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Don Lewis, Massachusetts Audubon Society,
Fox Island Wildlife Management Area

Dogged Determination — 16 June 2001

They came ashore from sunrise to sunset, surfing the dawn high at one end, the dusk high at the other, and wading the tidal flats in between.

Old friends and new acquaintances, they all came ashore and found their spots to nest.  Hill side, wrack line, barrier beach, sandy dune — every upland site abutting Wellfleet’s marshes was awash in diamonds.

Contrasting two ends of the nesting spectrum, in the photo below we have Terrapin 147 on the left and Turtle 699 on the right.  Number 147 was first observed in 1989 when she was already so large and ancient that she was chosen for the Sanctuary’s first radio tagging experiment with terrapins.  Not a rip-roaring success, she disappeared rather quickly into our pristine, serpentine marsh system and things got real quiet, real fast.  For the last 12 years, she has hovered around the south side of Lieutenant Island, observed periodically when she comes ashore for nesting, like today.  Now she measures nearly 20 centimeters and hits the scales at around 1500 grams.  Number 699, on the other hand, is about 11 years old.  She was first observed two years ago on one of her first nesting runs.  Today she measures 16.6 centimeters and weight about 850 grams.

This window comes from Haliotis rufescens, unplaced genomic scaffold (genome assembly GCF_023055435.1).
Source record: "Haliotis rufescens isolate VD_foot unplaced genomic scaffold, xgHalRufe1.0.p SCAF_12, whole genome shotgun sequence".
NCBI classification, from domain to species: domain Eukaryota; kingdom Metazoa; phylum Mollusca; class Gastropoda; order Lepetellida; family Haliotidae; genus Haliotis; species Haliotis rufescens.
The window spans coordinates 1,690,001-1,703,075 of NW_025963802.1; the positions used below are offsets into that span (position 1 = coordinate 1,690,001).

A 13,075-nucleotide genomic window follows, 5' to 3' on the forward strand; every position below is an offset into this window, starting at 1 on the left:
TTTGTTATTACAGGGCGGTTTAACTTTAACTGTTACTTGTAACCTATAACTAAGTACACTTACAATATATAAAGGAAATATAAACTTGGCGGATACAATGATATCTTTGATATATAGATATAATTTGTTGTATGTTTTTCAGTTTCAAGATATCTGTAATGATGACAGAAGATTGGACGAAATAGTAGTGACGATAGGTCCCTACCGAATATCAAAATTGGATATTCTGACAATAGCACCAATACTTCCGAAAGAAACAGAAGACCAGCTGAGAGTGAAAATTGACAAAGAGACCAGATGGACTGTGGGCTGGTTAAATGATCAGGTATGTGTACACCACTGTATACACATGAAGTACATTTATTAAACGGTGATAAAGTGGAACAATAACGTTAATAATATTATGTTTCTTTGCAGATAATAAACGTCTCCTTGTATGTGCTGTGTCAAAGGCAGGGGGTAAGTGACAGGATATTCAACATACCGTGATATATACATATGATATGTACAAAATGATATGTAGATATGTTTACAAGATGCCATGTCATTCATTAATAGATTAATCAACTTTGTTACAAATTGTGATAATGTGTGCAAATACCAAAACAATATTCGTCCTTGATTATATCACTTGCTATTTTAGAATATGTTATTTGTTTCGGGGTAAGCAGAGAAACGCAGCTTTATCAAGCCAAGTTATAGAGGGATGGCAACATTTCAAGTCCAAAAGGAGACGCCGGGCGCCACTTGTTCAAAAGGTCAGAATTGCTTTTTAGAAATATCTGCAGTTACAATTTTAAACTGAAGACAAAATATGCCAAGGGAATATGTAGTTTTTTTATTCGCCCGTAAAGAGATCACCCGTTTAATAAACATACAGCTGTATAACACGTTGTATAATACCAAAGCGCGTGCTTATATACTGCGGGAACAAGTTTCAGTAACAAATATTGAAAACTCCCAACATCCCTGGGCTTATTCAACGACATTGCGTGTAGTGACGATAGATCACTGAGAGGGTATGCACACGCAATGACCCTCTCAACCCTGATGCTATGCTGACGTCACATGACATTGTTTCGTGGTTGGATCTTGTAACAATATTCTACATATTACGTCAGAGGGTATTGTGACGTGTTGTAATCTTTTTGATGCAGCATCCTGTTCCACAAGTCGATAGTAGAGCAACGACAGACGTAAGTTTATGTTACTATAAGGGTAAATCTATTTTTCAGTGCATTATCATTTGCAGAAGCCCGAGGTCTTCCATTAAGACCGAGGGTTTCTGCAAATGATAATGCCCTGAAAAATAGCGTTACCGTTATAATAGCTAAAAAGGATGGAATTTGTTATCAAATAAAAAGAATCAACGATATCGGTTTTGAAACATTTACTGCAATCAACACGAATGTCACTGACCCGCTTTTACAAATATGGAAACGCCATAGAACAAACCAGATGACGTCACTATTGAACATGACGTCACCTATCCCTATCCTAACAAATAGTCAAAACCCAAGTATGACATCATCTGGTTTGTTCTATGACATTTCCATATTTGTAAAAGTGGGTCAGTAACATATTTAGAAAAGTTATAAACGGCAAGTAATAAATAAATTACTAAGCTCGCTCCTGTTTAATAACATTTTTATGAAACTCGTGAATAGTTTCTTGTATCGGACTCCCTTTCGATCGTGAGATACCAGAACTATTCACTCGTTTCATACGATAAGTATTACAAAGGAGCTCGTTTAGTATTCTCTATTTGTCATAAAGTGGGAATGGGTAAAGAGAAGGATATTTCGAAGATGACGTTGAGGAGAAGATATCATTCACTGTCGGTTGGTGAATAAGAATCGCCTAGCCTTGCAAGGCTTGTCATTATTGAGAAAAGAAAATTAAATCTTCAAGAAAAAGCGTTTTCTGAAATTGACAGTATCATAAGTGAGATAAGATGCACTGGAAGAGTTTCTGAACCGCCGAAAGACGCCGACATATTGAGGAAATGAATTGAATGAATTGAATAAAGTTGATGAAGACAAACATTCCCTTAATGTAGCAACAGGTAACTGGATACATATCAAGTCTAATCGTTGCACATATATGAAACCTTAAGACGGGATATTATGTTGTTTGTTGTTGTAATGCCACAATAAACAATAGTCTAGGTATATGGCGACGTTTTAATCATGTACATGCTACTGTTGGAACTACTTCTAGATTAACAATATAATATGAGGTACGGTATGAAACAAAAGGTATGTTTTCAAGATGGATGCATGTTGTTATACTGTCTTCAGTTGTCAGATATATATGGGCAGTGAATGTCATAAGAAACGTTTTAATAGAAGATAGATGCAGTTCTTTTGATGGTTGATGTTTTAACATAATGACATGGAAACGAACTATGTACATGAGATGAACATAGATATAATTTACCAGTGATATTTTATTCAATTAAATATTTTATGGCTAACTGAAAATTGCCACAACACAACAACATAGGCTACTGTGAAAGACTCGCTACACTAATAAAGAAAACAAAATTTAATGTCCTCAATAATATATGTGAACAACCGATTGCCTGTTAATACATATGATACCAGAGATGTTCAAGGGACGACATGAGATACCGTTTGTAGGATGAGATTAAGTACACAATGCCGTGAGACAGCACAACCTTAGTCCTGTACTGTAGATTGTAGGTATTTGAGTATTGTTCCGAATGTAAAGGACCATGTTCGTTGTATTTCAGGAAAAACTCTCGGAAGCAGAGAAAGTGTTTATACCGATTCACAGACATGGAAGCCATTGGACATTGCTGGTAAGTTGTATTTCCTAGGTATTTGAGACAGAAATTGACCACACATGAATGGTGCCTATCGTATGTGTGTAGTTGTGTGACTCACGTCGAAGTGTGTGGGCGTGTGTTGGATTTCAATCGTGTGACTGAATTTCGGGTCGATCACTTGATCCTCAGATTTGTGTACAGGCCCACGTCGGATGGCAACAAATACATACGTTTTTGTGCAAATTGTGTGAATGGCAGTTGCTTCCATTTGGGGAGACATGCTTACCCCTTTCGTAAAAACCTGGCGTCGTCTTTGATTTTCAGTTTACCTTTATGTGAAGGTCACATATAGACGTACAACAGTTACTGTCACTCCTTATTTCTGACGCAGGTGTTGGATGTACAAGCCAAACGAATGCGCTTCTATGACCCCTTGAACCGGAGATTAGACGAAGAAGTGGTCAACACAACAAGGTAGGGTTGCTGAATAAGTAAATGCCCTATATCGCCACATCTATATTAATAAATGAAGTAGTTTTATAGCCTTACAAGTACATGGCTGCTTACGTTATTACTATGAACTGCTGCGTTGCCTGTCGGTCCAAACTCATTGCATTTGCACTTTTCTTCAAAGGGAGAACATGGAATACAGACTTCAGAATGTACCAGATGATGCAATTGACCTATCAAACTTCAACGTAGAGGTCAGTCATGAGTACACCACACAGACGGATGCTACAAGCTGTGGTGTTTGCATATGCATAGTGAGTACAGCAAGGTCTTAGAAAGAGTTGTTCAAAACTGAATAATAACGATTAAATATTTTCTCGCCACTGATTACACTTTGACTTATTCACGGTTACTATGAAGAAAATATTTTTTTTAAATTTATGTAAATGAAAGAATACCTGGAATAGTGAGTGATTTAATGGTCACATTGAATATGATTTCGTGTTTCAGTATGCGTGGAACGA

And just because it’s his 15th birthday, I wanted to get my faithful companion Rags into the act.  He accompanied me this morning to process the first wave of nesters on Indian Neck and could be heard faintly panting, “Me and my shadow . . . ,” as he provided welcomed shade on a hazy, hot and humid morning.